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T-10M Heavy Tank 1:35

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T-10M Heavy Tank
1:35 Trumpeter


This monster was one of the last hurrahs of the heavy tank in Soviet service, partially to counter the immediate post-war projects from the Allies such as the British Conqueror and the American M103, but also because Soviet military doctrine was slow to change from WWII, even though the slow-moving heavies had trouble keeping up with the advance toward Germany. It was based roughly on the earlier IS-3 with a longer hull, more road-wheels and a larger gun and turret. To carry the extra weight of the armour and armament, the diesel engine was uprated to keep performance on a par, and the new 122mm gun benefitted from a fume extractor (or rather the crew did). After the initial version was introduced in the early 50s, stabilisation for the gun was added one plane at a time, and the M variant gained a slotted muzzle brake to counter recoil of the new main gun, and a new coaxially mounted machine gun instead of the unwieldy 14.5mm coax fitted to earlier versions. Infra-red optics and NBC protection were also added to keep pace with the perceived threats of the time.

Faster, better armoured medium tanks that became Main Battle Tanks were showing their abilities in the minor skirmishes on the periphery of Soviet influence, which sounded the death knell of the heavy tank in the late 60s, although it took a long time to completely draw down stocks.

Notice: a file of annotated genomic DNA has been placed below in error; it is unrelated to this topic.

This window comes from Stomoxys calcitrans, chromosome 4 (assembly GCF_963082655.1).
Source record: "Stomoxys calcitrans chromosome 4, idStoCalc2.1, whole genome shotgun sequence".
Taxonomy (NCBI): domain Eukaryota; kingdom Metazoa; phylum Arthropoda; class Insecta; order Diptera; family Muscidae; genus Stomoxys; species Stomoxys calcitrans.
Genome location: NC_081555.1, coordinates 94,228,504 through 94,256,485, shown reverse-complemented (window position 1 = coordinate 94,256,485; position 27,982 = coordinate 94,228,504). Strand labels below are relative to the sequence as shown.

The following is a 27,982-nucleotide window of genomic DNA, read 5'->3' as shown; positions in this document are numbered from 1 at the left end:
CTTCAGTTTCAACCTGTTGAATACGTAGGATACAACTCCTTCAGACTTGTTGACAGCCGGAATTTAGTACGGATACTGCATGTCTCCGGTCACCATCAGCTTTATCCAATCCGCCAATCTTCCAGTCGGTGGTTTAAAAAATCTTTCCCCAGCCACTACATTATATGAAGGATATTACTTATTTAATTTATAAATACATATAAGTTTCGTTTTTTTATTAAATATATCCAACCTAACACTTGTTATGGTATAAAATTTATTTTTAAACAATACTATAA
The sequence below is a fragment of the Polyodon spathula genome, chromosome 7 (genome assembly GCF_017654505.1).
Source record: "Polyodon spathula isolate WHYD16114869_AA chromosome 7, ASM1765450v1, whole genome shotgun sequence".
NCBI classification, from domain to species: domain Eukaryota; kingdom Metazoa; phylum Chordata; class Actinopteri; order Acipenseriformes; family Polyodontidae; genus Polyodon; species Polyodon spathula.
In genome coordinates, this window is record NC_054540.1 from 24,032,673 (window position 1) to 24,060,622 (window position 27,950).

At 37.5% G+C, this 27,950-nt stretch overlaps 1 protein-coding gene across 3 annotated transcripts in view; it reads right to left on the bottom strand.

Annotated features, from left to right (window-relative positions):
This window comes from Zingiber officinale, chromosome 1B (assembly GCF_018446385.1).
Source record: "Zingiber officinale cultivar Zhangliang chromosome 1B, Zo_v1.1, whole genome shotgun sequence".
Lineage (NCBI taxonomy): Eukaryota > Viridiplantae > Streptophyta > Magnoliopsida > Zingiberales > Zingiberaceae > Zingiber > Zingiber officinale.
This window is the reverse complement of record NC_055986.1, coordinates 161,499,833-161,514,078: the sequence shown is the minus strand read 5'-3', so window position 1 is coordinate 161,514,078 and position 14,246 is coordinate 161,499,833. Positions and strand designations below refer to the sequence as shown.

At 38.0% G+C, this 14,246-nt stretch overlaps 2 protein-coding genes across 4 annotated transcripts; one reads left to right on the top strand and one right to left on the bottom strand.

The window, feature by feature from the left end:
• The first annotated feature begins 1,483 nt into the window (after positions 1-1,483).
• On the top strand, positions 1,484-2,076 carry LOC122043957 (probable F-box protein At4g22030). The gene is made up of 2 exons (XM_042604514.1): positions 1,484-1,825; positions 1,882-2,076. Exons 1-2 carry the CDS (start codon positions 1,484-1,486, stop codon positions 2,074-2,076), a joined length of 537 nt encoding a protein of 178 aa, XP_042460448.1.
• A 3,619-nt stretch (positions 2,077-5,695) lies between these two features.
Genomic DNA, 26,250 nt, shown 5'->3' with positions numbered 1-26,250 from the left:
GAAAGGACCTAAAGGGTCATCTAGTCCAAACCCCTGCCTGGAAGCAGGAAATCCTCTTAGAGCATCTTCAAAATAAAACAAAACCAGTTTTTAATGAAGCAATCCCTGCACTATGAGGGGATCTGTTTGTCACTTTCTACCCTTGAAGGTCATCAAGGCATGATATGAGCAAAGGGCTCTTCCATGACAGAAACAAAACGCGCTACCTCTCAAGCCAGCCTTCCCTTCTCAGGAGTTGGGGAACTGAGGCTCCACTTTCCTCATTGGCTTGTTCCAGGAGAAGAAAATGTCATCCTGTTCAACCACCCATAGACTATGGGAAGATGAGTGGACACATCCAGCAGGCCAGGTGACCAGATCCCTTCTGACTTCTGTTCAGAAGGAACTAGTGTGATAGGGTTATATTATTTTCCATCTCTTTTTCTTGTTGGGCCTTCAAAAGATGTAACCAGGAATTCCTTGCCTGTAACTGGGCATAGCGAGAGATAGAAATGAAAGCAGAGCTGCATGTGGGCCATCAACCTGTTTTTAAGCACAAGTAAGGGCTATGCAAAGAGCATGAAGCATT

The Kit
Trumpeter are flooding the market with Soviet armour at the moment, including some of the less well-known types, which is great news for the armour builder, especially those that enjoy the quirky practicality that typifies their design ethos. It is noteworthy that a sticker has been added to the front of the instruction booklet thanking a Mr. Krill Koksharov from Chelyabinsk for his assistance with this project with measurement and drawing data. The kit arrives in a fairly standard Trumpeter box, with lots of individually bagged sprues of varying sizes within. There are sixteen sprues and two hull parts in mid-grey styrene, ten sprues in brown, three sheets of Photo-Etch (PE) brass, two lengths of braided copper wire, a decal sheet, the instruction booklet and a separate colour painting and marking guide with three decal options.